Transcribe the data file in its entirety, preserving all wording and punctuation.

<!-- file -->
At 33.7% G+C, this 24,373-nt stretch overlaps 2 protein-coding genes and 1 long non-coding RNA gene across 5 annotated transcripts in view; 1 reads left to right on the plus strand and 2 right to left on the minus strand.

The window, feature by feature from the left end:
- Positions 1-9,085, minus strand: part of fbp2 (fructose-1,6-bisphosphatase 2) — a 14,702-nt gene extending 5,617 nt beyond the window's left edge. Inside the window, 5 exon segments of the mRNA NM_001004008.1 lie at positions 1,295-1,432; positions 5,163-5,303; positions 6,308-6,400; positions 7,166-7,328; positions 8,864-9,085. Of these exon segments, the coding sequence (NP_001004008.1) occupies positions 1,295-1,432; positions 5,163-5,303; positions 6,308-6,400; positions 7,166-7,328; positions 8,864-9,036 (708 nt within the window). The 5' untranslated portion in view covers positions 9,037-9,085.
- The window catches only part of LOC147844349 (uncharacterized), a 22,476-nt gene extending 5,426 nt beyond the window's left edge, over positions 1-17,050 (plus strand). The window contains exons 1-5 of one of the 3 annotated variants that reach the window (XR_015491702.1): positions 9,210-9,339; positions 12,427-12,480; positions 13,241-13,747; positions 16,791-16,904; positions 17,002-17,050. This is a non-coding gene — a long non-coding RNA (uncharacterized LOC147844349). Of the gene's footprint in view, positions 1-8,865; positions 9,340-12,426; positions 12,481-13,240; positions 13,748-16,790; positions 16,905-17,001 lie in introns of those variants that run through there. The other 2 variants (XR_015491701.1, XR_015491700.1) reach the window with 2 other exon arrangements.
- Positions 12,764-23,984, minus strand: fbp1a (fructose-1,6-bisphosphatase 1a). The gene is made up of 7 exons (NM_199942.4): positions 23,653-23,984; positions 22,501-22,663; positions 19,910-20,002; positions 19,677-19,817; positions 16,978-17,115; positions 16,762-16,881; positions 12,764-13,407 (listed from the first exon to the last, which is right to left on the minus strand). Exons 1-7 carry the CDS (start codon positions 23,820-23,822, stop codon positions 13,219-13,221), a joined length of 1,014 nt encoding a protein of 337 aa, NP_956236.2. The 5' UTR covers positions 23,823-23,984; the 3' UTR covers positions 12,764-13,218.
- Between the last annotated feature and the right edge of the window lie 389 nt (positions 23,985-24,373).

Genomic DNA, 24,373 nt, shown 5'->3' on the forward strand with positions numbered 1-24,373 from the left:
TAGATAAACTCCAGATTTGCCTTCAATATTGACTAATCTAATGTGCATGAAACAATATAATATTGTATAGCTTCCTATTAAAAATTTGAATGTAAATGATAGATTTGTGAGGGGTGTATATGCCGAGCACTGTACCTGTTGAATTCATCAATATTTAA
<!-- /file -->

At 33.7% G+C, this 24,373-nt stretch overlaps 2 protein-coding genes and 1 long non-coding RNA gene across 5 annotated transcripts in view; 1 reads left to right on the plus strand and 2 right to left on the minus strand.

The window, feature by feature from the left end:
- Positions 1-9,085, minus strand: part of fbp2 (fructose-1,6-bisphosphatase 2) — a 14,702-nt gene extending 5,617 nt beyond the window's left edge. Inside the window, 5 exon segments of the mRNA NM_001004008.1 lie at positions 1,295-1,432; positions 5,163-5,303; positions 6,308-6,400; positions 7,166-7,328; positions 8,864-9,085. Of these exon segments, the coding sequence (NP_001004008.1) occupies positions 1,295-1,432; positions 5,163-5,303; positions 6,308-6,400; positions 7,166-7,328; positions 8,864-9,036 (708 nt within the window). The 5' untranslated portion in view covers positions 9,037-9,085.
- The window catches only part of LOC147844349 (uncharacterized), a 22,476-nt gene extending 5,426 nt beyond the window's left edge, over positions 1-17,050 (plus strand). The window contains exons 1-5 of one of the 3 annotated variants that reach the window (XR_015491702.1): positions 9,210-9,339; positions 12,427-12,480; positions 13,241-13,747; positions 16,791-16,904; positions 17,002-17,050. This is a non-coding gene — a long non-coding RNA (uncharacterized LOC147844349). Of the gene's footprint in view, positions 1-8,865; positions 9,340-12,426; positions 12,481-13,240; positions 13,748-16,790; positions 16,905-17,001 lie in introns of those variants that run through there. The other 2 variants (XR_015491701.1, XR_015491700.1) reach the window with 2 other exon arrangements.
- Positions 12,764-23,984, minus strand: fbp1a (fructose-1,6-bisphosphatase 1a). The gene is made up of 7 exons (NM_199942.4): positions 23,653-23,984; positions 22,501-22,663; positions 19,910-20,002; positions 19,677-19,817; positions 16,978-17,115; positions 16,762-16,881; positions 12,764-13,407 (listed from the first exon to the last, which is right to left on the minus strand). Exons 1-7 carry the CDS (start codon positions 23,820-23,822, stop codon positions 13,219-13,221), a joined length of 1,014 nt encoding a protein of 337 aa, NP_956236.2. The 5' UTR covers positions 23,823-23,984; the 3' UTR covers positions 12,764-13,218.
- Between the last annotated feature and the right edge of the window lie 389 nt (positions 23,985-24,373).

Genomic DNA, 24,373 nt, shown 5'->3' on the forward strand with positions numbered 1-24,373 from the left:
TAGATAAACTCCAGATTTGCCTTCAATATTGACTAATCTAATGTGCATGAAACAATATAATATTGTATAGCTTCCTATTAAAAATTTGAATGTAAATGATAGATTTGTGAGGGGTGTATATGCCGAGCACTGTACCTGTTGAATTCATCAATATTTAA